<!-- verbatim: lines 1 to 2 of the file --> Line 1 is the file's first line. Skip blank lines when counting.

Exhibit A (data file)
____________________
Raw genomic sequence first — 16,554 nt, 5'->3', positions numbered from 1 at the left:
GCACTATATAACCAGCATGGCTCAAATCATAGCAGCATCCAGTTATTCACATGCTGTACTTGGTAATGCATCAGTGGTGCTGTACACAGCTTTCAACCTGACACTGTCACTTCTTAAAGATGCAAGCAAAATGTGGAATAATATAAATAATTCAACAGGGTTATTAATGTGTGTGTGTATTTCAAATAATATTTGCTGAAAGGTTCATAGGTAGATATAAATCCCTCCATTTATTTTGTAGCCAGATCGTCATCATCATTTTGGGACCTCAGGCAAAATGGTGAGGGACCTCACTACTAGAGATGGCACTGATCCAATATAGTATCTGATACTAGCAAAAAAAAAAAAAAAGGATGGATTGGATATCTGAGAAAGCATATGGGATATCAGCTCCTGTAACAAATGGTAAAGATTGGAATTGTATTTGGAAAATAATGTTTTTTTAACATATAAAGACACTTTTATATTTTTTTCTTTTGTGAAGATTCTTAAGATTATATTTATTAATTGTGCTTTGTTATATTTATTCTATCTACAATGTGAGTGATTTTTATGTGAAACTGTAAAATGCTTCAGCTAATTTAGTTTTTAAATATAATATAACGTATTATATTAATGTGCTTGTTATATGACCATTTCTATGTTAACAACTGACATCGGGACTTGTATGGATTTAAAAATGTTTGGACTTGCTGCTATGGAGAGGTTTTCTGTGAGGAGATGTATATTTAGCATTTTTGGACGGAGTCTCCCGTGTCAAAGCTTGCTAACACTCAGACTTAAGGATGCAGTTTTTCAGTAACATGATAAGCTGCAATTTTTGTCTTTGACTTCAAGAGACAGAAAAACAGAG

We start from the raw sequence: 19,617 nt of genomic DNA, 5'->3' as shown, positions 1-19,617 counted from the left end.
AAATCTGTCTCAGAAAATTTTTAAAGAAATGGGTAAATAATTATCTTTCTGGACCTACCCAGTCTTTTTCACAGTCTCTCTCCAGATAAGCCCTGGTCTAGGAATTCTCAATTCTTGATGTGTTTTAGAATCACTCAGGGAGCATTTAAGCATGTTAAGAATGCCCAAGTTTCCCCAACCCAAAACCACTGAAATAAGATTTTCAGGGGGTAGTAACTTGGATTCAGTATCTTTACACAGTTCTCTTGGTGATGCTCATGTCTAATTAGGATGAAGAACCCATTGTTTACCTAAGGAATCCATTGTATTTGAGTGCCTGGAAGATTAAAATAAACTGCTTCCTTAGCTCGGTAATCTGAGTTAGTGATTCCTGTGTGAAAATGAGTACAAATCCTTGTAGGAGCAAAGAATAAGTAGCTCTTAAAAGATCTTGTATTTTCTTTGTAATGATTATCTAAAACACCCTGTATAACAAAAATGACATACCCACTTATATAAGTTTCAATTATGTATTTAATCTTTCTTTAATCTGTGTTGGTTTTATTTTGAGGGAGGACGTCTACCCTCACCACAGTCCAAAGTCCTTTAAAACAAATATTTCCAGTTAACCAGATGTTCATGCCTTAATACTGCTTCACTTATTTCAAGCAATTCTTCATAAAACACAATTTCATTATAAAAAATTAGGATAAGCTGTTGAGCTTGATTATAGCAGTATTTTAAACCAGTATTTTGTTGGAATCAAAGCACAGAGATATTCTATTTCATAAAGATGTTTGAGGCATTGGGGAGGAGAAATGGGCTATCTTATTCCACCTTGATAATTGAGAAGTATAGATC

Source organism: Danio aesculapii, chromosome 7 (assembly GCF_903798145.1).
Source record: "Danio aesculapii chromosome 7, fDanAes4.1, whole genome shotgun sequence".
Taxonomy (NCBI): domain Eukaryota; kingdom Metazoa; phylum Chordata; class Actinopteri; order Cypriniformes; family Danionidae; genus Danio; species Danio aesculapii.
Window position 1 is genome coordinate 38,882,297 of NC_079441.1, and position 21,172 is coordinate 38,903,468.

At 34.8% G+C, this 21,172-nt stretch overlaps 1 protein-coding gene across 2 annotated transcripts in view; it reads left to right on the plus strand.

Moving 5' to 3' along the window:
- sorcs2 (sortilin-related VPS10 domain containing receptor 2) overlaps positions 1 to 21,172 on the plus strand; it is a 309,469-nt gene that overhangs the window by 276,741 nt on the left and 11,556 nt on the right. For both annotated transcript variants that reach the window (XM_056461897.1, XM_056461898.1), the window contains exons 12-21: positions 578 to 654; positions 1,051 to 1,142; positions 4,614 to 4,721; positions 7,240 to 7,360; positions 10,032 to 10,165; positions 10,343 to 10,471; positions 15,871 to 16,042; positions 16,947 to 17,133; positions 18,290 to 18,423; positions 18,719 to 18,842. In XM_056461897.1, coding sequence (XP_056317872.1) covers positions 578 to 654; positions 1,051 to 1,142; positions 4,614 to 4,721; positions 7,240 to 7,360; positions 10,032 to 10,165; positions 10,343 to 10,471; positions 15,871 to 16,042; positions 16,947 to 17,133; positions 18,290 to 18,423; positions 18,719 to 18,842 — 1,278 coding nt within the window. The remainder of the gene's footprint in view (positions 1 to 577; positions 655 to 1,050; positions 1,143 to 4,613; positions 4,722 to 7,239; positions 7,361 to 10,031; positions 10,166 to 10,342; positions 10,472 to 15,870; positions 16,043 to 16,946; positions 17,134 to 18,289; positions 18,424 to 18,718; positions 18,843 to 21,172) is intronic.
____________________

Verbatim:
Raw genomic sequence first — 16,554 nt, 5'->3', positions numbered from 1 at the left:
GCACTATATAACCAGCATGGCTCAAATCATAGCAGCATCCAGTTATTCACATGCTGTACTTGGTAATGCATCAGTGGTGCTGTACACAGCTTTCAACCTGACACTGTCACTTCTTAAAGATGCAAGCAAAATGTGGAATAATATAAATAATTCAACAGGGTTATTAATGTGTGTGTGTATTTCAAATAATATTTGCTGAAAGGTTCATAGGTAGATATAAATCCCTCCATTTATTTTGTAGCCAGATCGTCATCATCATTTTGGGACCTCAGGCAAAATGGTGAGGGACCTCACTACTAGAGATGGCACTGATCCAATATAGTATCTGATACTAGCAAAAAAAAAAAAAAAGGATGGATTGGATATCTGAGAAAGCATATGGGATATCAGCTCCTGTAACAAATGGTAAAGATTGGAATTGTATTTGGAAAATAATGTTTTTTTAACATATAAAGACACTTTTATATTTTTTTCTTTTGTGAAGATTCTTAAGATTATATTTATTAATTGTGCTTTGTTATATTTATTCTATCTACAATGTGAGTGATTTTTATGTGAAACTGTAAAATGCTTCAGCTAATTTAGTTTTTAAATATAATATAACGTATTATATTAATGTGCTTGTTATATGACCATTTCTATGTTAACAACTGACATCGGGACTTGTATGGATTTAAAAATGTTTGGACTTGCTGCTATGGAGAGGTTTTCTGTGAGGAGATGTATATTTAGCATTTTTGGACGGAGTCTCCCGTGTCAAAGCTTGCTAACACTCAGACTTAAGGATGCAGTTTTTCAGTAACATGATAAGCTGCAATTTTTGTCTTTGACTTCAAGAGACAGAAAAACAGAG